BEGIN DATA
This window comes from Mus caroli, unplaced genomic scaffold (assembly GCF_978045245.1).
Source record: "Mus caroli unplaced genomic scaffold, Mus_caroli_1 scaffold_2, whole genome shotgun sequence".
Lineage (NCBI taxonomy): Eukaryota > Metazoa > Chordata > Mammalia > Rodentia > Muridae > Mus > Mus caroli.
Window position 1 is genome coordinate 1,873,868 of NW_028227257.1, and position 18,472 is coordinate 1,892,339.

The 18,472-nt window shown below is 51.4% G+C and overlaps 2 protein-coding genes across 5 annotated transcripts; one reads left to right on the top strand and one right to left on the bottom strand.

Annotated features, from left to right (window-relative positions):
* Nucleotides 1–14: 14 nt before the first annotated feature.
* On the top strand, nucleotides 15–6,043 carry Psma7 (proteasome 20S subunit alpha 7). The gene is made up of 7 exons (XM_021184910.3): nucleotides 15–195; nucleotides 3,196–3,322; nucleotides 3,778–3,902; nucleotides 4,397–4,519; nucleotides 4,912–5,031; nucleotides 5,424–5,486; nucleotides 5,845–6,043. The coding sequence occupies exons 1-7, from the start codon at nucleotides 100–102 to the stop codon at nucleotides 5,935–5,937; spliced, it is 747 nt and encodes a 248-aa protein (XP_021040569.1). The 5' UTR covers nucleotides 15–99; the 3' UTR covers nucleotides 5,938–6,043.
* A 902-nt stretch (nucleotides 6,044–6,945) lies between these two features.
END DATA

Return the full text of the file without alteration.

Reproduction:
This window comes from Mus caroli, unplaced genomic scaffold (assembly GCF_978045245.1).
Source record: "Mus caroli unplaced genomic scaffold, Mus_caroli_1 scaffold_2, whole genome shotgun sequence".
Lineage (NCBI taxonomy): Eukaryota > Metazoa > Chordata > Mammalia > Rodentia > Muridae > Mus > Mus caroli.
Window position 1 is genome coordinate 1,873,868 of NW_028227257.1, and position 18,472 is coordinate 1,892,339.

The 18,472-nt window shown below is 51.4% G+C and overlaps 2 protein-coding genes across 5 annotated transcripts; one reads left to right on the top strand and one right to left on the bottom strand.

Annotated features, from left to right (window-relative positions):
* Nucleotides 1–14: 14 nt before the first annotated feature.
* On the top strand, nucleotides 15–6,043 carry Psma7 (proteasome 20S subunit alpha 7). The gene is made up of 7 exons (XM_021184910.3): nucleotides 15–195; nucleotides 3,196–3,322; nucleotides 3,778–3,902; nucleotides 4,397–4,519; nucleotides 4,912–5,031; nucleotides 5,424–5,486; nucleotides 5,845–6,043. The coding sequence occupies exons 1-7, from the start codon at nucleotides 100–102 to the stop codon at nucleotides 5,935–5,937; spliced, it is 747 nt and encodes a 248-aa protein (XP_021040569.1). The 5' UTR covers nucleotides 15–99; the 3' UTR covers nucleotides 5,938–6,043.
* A 902-nt stretch (nucleotides 6,044–6,945) lies between these two features.